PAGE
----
Popular fiction requires, above all else, a work that holds the reader’s interest. The best popular authors, furthermore, are generally those who believe and delight in the books they write. William Harrison Ainsworth began to publish just after Sir Walter Scott’s death. At that time there was as yet no clearly discernible indication of the direction fiction would take, but there was a vogue for stories about history and crime. These topics suited Ainsworth’s personal taste—his early interest in his father’s tales, his love of acting exciting roles, his fondness for Scott, Lord Byron, Christopher Marlowe, and for gothic novelists such as Matthew Gregory Lewis and Ann Radcliffe. Before long, the vogue for such stories had passed. Its other practitioners, including Charles Dickens, moved on to different styles and themes, but Ainsworth remained in the groove he had carved. His method of composition bred anarrative technique that secured the reader’s involvement but did not encourage analytical thought.
Ainsworth’s mind was attracted by snatches of legend, by the mood surrounding a place, by the intensely realized scenes without antecedents or consequences that often feature in daydreams. His books have very complicated stories but often lack plot in the sense of shape, point, or consequence. His most successful works gain apparent unity because they are linked to a single place or use a well-known historical event as a frame. Ainsworth was not creative in the broad sense; he depended on research because it supplied a mass of details that helped disguise the fact that he lacked Scott’s ability to create the texture and spirit of the past. The accurate details also gave Ainsworth’s books respectability for a mass public that was becoming increasingly self-conscious; historical distance permitted both Ainsworth and his readers to be emotionally involved in scenes of horror, conflict, and danger.
Ainsworth’s stories are far too complicated to summarize. In each novel, at least three or four series of events move simultaneously; typically, one is historical, one uses fictional characters acting in historical events, and a third involves comic figures. Each individual story line is itself intricate. In any plot, at any moment, present action may be suspended by the entrance of a stranger who proceeds to recount the course of his life to date, and the stranger’s narrative may itself be suspended for its own internal interruptions. The method is not, strictly speaking, dramatic, because the reader is likely to forget just what question is driving the story onward. The individual scenes, however, are vividly realized. Inevitably, at the end of an installment, one set of characters is left dangling, and a new set is taken up in the next. Ainsworth’s creative use of the breaks imposed by the medium (in this case serialization) and his control of lighting effects and angles of vision anticipate the techniques of popular film and television.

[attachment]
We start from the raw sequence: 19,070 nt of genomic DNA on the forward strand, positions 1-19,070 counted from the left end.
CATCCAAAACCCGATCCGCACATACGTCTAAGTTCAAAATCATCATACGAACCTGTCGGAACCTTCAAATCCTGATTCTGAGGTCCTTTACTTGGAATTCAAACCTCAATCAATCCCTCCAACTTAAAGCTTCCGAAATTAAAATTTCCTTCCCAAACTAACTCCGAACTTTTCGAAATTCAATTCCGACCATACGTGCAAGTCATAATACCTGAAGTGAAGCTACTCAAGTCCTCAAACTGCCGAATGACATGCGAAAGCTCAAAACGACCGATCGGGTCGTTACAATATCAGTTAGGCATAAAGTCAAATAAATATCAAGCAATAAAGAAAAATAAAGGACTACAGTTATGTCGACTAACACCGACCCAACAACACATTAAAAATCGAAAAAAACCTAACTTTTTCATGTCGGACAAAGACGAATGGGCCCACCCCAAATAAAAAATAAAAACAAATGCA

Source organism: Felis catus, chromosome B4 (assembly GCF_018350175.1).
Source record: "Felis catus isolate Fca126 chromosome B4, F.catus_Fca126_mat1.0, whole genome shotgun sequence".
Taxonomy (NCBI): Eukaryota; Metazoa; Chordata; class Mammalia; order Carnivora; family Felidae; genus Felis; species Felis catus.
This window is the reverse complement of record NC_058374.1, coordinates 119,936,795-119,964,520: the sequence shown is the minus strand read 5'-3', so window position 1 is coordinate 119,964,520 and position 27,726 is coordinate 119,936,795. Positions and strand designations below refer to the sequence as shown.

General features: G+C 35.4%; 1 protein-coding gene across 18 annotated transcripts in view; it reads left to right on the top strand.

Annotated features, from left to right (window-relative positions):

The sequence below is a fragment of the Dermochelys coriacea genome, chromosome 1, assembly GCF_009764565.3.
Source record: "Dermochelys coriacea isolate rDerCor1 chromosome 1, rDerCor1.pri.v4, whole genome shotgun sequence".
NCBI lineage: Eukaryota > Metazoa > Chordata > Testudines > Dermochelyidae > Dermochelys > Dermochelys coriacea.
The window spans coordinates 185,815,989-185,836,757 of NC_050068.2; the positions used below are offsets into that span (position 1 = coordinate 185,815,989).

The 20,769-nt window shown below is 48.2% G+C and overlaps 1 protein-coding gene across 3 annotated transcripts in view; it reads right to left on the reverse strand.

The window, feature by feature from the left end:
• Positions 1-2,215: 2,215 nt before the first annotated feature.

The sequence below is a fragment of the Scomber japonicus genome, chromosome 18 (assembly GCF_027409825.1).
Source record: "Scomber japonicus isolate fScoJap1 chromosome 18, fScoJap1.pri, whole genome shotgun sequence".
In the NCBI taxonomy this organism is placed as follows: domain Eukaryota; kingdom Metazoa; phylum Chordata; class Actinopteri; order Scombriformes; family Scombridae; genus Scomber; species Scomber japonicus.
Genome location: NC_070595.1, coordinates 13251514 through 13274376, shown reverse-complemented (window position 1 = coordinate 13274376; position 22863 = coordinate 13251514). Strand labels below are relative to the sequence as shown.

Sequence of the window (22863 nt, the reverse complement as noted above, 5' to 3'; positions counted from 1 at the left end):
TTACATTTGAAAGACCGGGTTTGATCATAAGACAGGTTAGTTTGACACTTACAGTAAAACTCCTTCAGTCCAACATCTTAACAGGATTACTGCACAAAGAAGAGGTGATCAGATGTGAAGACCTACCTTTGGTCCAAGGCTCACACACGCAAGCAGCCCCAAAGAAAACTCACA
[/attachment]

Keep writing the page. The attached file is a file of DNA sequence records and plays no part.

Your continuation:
Especially useful for creating effects, the topics of history and the supernatural were used by Ainsworth because they supplied cruelty, torture, flight, combat, and chills down the spine, tools for the manipulation of emotions. The supernatural elements that appear in almost all of Ainsworth’s novels are used primarily for effect; Ainsworth neither explains the uncanny events nor (as serious gothic novelists would) explores the mystery of evil. Elements of reality, such as murders, storms, and riots, arouse emotional responses, and the unreality of the supernatural may, like the distance of history, help rationalist readers from an industrialized world to release emotions that are no longer acceptable in daily life.